IBM Personal Computer/AT
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|IBM PC/AT (model 5170)|
|Processor||Intel 80286 @ 6 and 8 MHz|
|Memory||256kB ~ 16MB|
The IBM Personal Computer/AT (IBM 5170), more commonly known as the IBM AT and also sometimes called the PC AT or PC/AT, was IBM's second-generation PC, designed around the Intel 80286 microprocessor running at 6 MHz and released in 1984. Because the AT used various technologies that were rare at the time in personal computers, the name AT originally stood for Advanced Technology, and indeed, the Intel 80286 processor used in the AT supported Protected mode. Later, IBM released a version of the AT running at 8 MHz.
- 16-bit ISA bus – The AT motherboard had a 16-bit data bus and supported both 8-bit PC-style expansion cards as well as the new 16-bit AT expansion cards for the 80286
- 15 IRQs and 7 DMA channels, expanded from 8 IRQs and 4 DMA channels for the PC. IRQ 8–15 are cascaded through IRQ 2, which leaves 15 active instead of 16. Similarly, DMA channel 4 is reserved for cascading 0–3 leaving 7 channels active.
- 16 MiB maximum memory supported by the 24-bit address bus, compared to the PC's 640 kiB
- battery backed Real-time clock on motherboard with 50 bytes CMOS memory available for power-off storage of BIOS parameters. (the basic PC had required either manual setting of its software clock using
Datecommands, or the addition of an accessory expansion card with real-time clock, to avoid the default
- 84-key AT keyboard layout – the "84th key" being <SysRq> i.e. System Request; numerical keypad now clearly separated from main key group; also added indicator LEDs for Caps lock/Scroll lock/Num lock. The AT keyboard uses the same 5-pin DIN connector as the PC keyboard, and is electrically compatible with it, but it generates different keyboard scan codes.
- 1.2 MiB 5 1/4 inch floppy disk drive (15 sectors of 512 bytes, 80 tracks, 2 sides) stored over three times as much data as the 360 kiB PC floppy disk (9 sectors of 512 bytes, 40 tracks, 2 sides)
- 20 MB hard disk drive was twice as fast (about 40 msec) as the PC XT's 10 MB drive, although the early drives manufactured by Computer Memories (CMI) had a 25–30% failure rate after one year. This was attributed partly due to failure to automatically retract the read/write heads when the computer was powered off, and partly due to a bug in DOS 3.0 FAT algorithm.
- optional Enhanced Graphics Adapter with 16 display colors from a 64 color palette on a 640 x 350 pixel resolution screen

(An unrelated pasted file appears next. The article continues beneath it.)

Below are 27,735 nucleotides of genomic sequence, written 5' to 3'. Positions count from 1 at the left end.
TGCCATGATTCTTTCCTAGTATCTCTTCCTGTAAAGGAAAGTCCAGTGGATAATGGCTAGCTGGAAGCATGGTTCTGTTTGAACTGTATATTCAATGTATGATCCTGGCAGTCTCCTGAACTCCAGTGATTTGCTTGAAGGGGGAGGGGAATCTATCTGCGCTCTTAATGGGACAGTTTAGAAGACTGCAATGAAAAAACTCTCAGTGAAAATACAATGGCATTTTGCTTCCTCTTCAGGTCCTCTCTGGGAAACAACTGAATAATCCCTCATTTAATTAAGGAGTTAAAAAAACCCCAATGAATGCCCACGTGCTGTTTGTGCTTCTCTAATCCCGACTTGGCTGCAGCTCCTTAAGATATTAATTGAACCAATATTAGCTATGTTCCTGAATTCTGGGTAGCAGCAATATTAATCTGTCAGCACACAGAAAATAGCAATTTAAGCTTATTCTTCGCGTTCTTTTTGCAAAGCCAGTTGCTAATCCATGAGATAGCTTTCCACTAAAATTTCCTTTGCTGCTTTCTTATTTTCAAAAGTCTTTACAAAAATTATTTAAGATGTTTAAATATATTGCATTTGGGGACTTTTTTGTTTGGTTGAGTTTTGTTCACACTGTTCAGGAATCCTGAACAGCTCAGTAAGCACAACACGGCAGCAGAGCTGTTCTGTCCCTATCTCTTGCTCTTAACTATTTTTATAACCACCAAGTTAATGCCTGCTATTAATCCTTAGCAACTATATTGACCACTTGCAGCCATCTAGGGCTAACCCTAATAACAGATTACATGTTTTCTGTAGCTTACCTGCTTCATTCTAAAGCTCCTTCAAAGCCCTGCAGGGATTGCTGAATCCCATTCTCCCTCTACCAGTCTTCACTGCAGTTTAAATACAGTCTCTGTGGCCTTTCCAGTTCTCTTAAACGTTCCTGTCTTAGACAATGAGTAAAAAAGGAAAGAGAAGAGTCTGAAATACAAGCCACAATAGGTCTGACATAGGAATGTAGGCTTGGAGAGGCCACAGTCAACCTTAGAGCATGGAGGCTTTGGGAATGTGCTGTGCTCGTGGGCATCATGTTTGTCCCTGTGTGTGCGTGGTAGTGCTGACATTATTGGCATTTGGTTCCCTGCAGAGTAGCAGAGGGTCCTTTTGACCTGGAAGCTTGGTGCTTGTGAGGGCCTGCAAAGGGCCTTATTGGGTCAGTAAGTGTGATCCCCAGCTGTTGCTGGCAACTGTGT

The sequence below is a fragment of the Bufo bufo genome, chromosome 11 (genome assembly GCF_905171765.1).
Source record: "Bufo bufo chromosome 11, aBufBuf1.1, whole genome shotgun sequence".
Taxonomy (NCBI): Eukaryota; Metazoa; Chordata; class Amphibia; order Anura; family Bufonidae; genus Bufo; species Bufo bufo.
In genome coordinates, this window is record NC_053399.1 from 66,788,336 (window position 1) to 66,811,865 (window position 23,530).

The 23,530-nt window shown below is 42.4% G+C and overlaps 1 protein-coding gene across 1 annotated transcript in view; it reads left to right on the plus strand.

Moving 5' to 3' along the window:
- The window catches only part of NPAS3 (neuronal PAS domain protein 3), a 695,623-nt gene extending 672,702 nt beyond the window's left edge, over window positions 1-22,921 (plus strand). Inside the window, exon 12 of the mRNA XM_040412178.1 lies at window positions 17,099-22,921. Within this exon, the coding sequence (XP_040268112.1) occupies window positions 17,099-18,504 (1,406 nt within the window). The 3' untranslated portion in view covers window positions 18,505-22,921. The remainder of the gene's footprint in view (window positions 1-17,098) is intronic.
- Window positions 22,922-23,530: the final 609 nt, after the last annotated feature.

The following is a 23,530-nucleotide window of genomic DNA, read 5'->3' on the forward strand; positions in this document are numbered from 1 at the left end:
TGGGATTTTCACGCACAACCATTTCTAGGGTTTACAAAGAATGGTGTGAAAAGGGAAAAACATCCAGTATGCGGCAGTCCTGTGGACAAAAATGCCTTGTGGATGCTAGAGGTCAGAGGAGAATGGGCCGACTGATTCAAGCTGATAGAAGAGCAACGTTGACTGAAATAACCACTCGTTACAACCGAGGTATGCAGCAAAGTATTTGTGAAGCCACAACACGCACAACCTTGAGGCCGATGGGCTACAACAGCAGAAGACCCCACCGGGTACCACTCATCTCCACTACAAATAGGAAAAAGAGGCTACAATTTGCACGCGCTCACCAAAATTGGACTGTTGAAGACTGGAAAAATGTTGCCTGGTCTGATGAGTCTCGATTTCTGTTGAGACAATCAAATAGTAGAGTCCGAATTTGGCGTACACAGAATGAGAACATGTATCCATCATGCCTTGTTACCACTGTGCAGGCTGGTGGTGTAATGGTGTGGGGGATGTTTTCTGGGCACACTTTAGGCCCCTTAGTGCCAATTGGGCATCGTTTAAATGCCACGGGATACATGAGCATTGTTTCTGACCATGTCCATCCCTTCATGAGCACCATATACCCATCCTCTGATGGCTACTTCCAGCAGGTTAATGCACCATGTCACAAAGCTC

- optional Professional Graphics Controller with 256 colors from a 4096 color palette and 640 x 480 resolution and accelerated 2D and 3D display functions for Computer Aided Design (CAD) applications
- PC-DOS 3.0 was released to support the new AT features
IBM's efforts to trademark the name AT largely failed, and numerous clones appeared. "AT" became a standard term referring to any computer utilizing a 286 or faster processor. After the release of Intel's ATX motherboard, case, and power supply specifications in 1995, "AT" came to designate motherboards whose size and screw positions approximated those of IBM's original standard, power supplies that could plug into them, and cases that could house them.
The AT architecture was an ad hoc standard, and while the power supplies and motherboards that fit in one AT case usually fit another, the specifications were not universal and there were sometimes physical incompatibilities. AT compatible features include the location of the keyboard and expansion slot connectors on the motherboard and corresponding openings on the case, and the physical and electrical characteristics of the motherboard power connector and the speaker connector. An AT-compatible power supply has a cooling fan and four mounting holes in specific locations and a toggle switch mounted directly to the power supply. Disk drive size, connectors and mounting points are not strictly part of the AT standard; the same drive types are used in AT, PS/2 and ATX compatible computers.